In fact, the differences can be significant within a year of birth, a much discussed phenomenon known as the relative age effect. Mostaert and her colleague divided the athletes into four groups, depending on the month of birth, and recorded the results again. This is what it looked like for the later non-professionals:
(Figure: European Journal of Sport Science)
In the youngest age group, those born in the first quarter of the year far outnumbered those born in the third or fourth quarter. The differences disappear in the U17 and U19 categories. (There’s a similar pattern among the later pros, but the sample is too small to get a meaningful picture if you split the group into four groups.) This provides more evidence that the U15 race results are less interesting Factors such as the month of birth are reflected as the ultimate future potential.
I think it’s fair to say that Carl Foster is still right that the stopwatch (or its equivalent in other sports) is the best test of future potential we have. However, these results confirm that even the stopwatch is not very good. At the age of 18, even the future professionals only managed top ten placements against their local colleagues in 27 percent of the cases. As you try to pick future stars from a group of 18 year olds, even if you rely on the best science available, you will inevitably pick a few types – and, perhaps more importantly, some athletes with the potential to become To develop world bats.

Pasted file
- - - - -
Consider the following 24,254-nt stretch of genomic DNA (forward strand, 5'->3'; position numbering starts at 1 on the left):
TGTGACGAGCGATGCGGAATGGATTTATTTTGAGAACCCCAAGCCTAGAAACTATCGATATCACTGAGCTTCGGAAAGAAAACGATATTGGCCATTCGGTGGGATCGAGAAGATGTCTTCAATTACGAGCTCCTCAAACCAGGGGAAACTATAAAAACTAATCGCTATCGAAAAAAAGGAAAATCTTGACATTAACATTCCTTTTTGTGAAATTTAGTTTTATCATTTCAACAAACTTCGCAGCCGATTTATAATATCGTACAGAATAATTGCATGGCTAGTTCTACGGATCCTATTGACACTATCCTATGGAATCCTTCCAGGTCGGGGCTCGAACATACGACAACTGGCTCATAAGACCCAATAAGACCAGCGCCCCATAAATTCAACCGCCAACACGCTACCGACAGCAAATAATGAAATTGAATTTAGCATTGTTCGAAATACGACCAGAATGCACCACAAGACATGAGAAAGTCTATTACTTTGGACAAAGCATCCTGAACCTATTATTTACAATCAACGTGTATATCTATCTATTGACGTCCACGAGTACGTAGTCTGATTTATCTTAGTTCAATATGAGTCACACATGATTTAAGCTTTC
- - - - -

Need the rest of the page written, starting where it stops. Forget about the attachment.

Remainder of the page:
The effects of all of this on talent identification and development are complex and varied. (For a good overview, see Ross Tucker’s video series on the subject.) On the surface, the lesson you might extract is that there is no point in identifying talent before age 15 (or whatever threshold for sport or the activity that you are applying is concerned with). In reality, the incentives are not that simple. For example, if you fail to identify the (seemingly) talented 14-year-olds and assign them to a select squad and give them top coaching and a fancy uniform, etc., another team – or sport – will do so.
So you have a system that everyone knows is buggy but that you have to use anyway. It recalls an anecdote from Nobel Prize winner Kenneth Arrow, who worked as a statistician in the military’s weather department during World War II. He found that the long-term projections they made were no better than the numbers pulled out of a hat – but when he suggested they stop, he received the answer: “The commanding general is aware that the projections are not good. However, he needs them for planning purposes. “
We will inevitably keep trying to predict which child will be a star – for planning purposes of course. And the stopwatch is as good as we are, certainly much better than a DNA test. The most important lesson to remember, however, is that those kids who don’t look like world bats at 14, 16, or even 18 may still get there. Keep as many children as possible involved in the sport, well trained and motivated to discover their own limits and you never know how the story will end.
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Main photo: Angela Lumsden / Stocksy